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Life Is a Road, the Soul Is a Motorcycle

Life Is a Road, Get On it and Ride!

Life Is a Road, Ride it Hard!

Life Is a Road, it's About the Ride

Life Is a Road, Volume One

Storm Rider

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The Soul Is a Motorcycle Get On It and Ride! Ride It Hard About the Ride Volume One Special Edition Stormrider

The Price of Desperation

Sometimes there is order in the chaos…and patterns in apparently random acts. I often see them…but am never just quite sure where they are leading me…

Tearing up the interstate, southbound and fast. Headed for home, the big machine howling beneath me. Home was still a long way away. Averaging 800 miles a day, and I was still days away. There is a lot of country out here.

I had been in mountains, through desert basins, across valleys, and in the high plains…all today. Hundreds of miles of roads had been left behind. The weather had ranged from sleet and near freezing temperatures to the hot conditions and intense sun I was experiencing now. The forty mile-per-hour gusting crosswinds and huge but fast moving thunderstorms were adding additional spice to the situation. Lightning struck nearby, the flash blinding me for a moment despite the bright sunlight. I grinned wickedly. Everybody ought to ride.

A glance across the instruments brought the trip odometer to my attention. I had gone just over ninety miles since my last stop. It was time to start looking for fuel. At the blistering pace I had been running I could go another twenty miles or so before I hit reserve, and maybe thirty more after that…but services can be far between out here. It pays to be conservative and check for stops early. I grunted as a particularly heavy wind-gust rocked the big cruiser. The winds could affect mileage too. I've hit reserve as soon as eighty miles in the right conditions and the winds had been heavy today. Due to them I may not have the range I expected…it can sometimes be difficult to tell. I've got to get it right…I don't intend to walk down the highway and this is one heavy machine to push.

I glanced at the map stuck in the top of my tank bag, quickly calculated some distances, and found a likely stop. There were only a couple options. Fuel management can be critical out here. The exit arrived as predicted and I rapidly fueled the bike. There. Priority accomplished. The machine was ready for another round.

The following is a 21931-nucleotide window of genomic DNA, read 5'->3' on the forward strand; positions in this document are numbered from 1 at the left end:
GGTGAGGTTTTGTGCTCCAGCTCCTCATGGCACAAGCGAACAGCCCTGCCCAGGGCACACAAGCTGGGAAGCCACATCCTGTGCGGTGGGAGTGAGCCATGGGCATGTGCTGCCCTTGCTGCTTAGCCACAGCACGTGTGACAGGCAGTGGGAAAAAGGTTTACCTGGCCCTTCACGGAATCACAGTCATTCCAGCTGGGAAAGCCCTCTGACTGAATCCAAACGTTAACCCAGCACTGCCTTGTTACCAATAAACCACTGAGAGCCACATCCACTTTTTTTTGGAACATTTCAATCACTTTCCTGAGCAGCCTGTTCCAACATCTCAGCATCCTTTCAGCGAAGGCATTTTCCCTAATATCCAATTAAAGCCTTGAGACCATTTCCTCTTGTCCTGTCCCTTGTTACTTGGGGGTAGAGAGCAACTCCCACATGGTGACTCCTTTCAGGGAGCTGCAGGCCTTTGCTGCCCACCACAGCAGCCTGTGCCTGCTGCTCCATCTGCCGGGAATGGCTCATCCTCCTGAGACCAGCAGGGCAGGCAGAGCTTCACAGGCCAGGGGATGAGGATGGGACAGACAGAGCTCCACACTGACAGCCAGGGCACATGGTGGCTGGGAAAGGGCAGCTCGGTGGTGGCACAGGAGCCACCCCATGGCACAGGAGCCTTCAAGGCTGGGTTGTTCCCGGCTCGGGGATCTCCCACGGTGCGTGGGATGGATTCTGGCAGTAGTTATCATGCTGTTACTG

But what about the man?

I looked at my hands and mumbled to myself, "Well, would you look at that?" They were shaking. My arms were like rubber, and my legs were cramping. The past days of miles and today's hours of crosswinds and heat had taken their toll. I needed some rest. Belatedly I realized I had not eaten since breakfast…what? Nine hours ago? Got caught up in the riding I guess.

It was time for a break.

I turned the big cruiser toward town instead of back onto the highway. For meals I tend to get away from the highway…into the town center so I can avoid the chain restaurants. The little independent places are cheaper and have better food. I was looking for fried-chicken (yeah I know…I seem to have a thing for fried-chicken when I am traveling) but this was a small town and there seemed to be none available. There was a small taco joint just off the main drag though. Tacos…yeah, okay. Sounded different…

It was afternoon but I was not really sure what time it was. Must have been an off-hour as there was only one other customer. I felt the need to be burning miles, but was still patient in the line, as the other customer was very pleasant to look at. Tall, tanned, toned, and blond, she was dressed in red shorts, worn sneakers, and a black muscle-type t-shirt. She was carrying a small backpack and nothing else. Me? I was admiring her legs. Yeah, so now you know…I'm a guy. What else is new?

She asked the clerk, "How much for two bean burritos? Taxes and everything?" Bean burritos…the cheapest item on the menu.

"A dollar, thirty-eight." The young kid was just a bit snooty with her.